Not quite sure why you want to use the flying wing here. Or, at least, the types you've referred to so far. And I'm not sure it's right to talk about  "the flying wing concept". There is a sort of flying wing that comes to mind, and that's the V-173 aka flying flapjack, prototype for a fighter. Although it's kind of overweight for your mission, it's one of the few aircraft which, according to reports, had the kind of takeoff and landing rolls you're talking about, and a top speed considerably greater than you require. However, the drawback is that you'd have to find a reliable way to drive those two props out at the edges of the aircraft. They're critical to this concept. Since you don't have to fly inverted, you may be able to get by with a better shape and less power. I'm thinking a long drive belt which drove both props might be good. You don't want one of the props to keep going if the other one isn't working.

I think you might find Zimmerman's patent for the V-173 interesting. Also, Zimmerman's two reports on "airfoils" (really wings) which can be found on ntrs.nasa.gov.   (try a search on his name, and the dates which are in the 1930's). Lots of other neat stuff at ntrs.

A delta wing might be something to consider, particularly since there's more documentation on them than the other low aspect ratio types, and more than for other flying wings too.

A tricky issue with a low aspect ratio aircraft like this is that the cheapo design software won't handle it correctly. I'm not sure what the solution for that is, particularly if you can't build anything. (Like a scale flying model, perhaps.) But I think it's one way to approach your "mission".

I'm not sure being on the outside of an aircraft going 90 mph would be very much fun. And it will cost lots of performance.

If your requirement for a flying wing was relaxed, you might be able to do this with a cleaned up, somewhat overpowered, conventional ultralight design. A lot easier to design one of those.

Your mission spec makes me think of the Colditz glider! You don't happen to be stuck someplace, do you? ;-p

 

BTW, some other downloadable tools you might find useful would be XFLR, Xfoil, Profili and Xplane (Xplane and the more useful version of Profili are not free, the others are). But as I mentioned, they may not be very accurate for a low aspect ratio aircraft.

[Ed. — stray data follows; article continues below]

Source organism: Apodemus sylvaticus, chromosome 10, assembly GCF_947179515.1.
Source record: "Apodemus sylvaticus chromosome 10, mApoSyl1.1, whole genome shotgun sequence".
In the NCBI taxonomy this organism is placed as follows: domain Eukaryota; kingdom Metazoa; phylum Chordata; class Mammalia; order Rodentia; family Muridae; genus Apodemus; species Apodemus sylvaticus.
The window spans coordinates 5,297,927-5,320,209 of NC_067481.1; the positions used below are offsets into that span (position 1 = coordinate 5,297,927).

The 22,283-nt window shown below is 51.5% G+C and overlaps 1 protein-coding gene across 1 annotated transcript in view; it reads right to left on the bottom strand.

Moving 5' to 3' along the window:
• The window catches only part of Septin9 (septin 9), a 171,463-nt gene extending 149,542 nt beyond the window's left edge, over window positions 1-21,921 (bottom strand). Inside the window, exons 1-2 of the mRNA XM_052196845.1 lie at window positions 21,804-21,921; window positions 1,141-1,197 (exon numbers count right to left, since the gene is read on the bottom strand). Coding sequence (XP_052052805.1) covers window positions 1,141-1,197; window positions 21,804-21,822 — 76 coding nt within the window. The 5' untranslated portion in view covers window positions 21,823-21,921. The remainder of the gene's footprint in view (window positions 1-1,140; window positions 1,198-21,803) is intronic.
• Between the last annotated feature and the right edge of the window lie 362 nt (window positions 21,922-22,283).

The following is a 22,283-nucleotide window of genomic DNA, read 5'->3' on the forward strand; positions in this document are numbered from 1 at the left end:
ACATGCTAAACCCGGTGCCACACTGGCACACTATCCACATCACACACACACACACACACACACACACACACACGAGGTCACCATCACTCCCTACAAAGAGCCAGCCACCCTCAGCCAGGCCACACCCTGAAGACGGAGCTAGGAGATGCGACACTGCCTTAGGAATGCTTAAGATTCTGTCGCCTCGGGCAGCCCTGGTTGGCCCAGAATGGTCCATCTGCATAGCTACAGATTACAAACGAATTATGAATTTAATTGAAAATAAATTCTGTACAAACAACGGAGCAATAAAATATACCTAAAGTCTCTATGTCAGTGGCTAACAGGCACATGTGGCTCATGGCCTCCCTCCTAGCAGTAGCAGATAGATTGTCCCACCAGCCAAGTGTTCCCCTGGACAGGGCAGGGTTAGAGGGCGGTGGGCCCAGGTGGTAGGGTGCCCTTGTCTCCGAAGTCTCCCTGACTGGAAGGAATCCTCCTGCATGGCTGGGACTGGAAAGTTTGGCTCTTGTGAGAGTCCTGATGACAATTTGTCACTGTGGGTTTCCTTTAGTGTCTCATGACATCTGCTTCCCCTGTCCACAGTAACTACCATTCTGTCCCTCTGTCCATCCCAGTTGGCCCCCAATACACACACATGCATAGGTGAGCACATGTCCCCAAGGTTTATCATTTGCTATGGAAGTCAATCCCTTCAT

Albert Latham
Homebuilder or Craftsman
7
Posts
0
#5 Posted: 4/22/2010 10:46:29
Darrel Whiteaker - Personally I've always loved the blended wing body and plain wing flying wings best. I think it's the simplicity (and subtle complexity) of the design that draws me. I have been thinking about the "prone" position and am beginning to agree with you. I have not-so-fond memories of lying in the snow during training...

Michael Glasgow - Supine would give wonderful upward visibility. I would be concerned that landing while in the supine position would be very difficult and a great strain to a neck. I'm beginning to think that a position similar to a "cruiser" motorcycle may be the way to go. Not yet sure on the ergonomics, though.

The other advantage of being suspended below the wing is ( ) Thank you for the link and reference to the Mitchell Wing. I will definitely look into it.

Lincoln Ross - The first reason I want to use the flying wing is because I love the planform in all of its variations; from delta to plank. I have read about the Vought V-173. That isn't quite what I'm looking for... The Facetmobile is ample proof that a super low aspect ratio plane does not need propellers on the wing tips.

I am open to pretty much all planforms right now so long as they are within the realm of flying wings (blended wing bodies count as well). I wish I could build something here, anything. But I can't. 

I put some thought into the specifications I posted above, and for a runabout there is no need to travel that fast. I have edited my first post accordingly (to reflect my 'new' specifications). I enjoy the wind in my face, but not for 2 hours at a time. The cockpit will probably wind up being semi-shielded with an option to fully shield the pilot.

As for stuck, yes. Yes I am. Afghanistan is hot this time of year, if you know what I mean.

Also, thank you for mentioning those tools, I greatly appreciate it! I will more than likely be utilizing those as this project progresses.

--

Based on the math shown in Chris Heintz's design college I have calculated the following:

Wing Area: 230 sq ft
Empty Weight: 350lbs
Gross Weight: 710lbs
Power Plant: Rotax 912UL (100bhp)

Cruising Speed: 250 mph (at 90% throttle) or 211mph (at 75% throttle)
Max Speed: 280 mph

Wing Loading: 3.1lbs per sq ft
Power Loading: 7.1lbs per bhp

What this tells me is that I need to shrink the engine by about 50bhp to get what I want. I'll run the numbers again tomorrow if I have time. Otherwise, this will make for a sprite little plane.

Regards, and thank you for your time,
-Albert Latham



Albert Latham
Homebuilder or Craftsman
7
Posts
0
#6 Posted: 4/22/2010 11:03:43

Apparently I cannot edit my first post. Here are the specifications I was attempting to edit:


Cruising Speed: 50 - 75mph [was 65 - 90mph]

Endurance: 100 - 200 miles [was 215 - 270 miles]

Payload (minus pilot and fuel): 50lbs

Take-off roll: 100 - 200 feet

Landing roll: 100 - 200 feet


And some tools I found today while working the math out.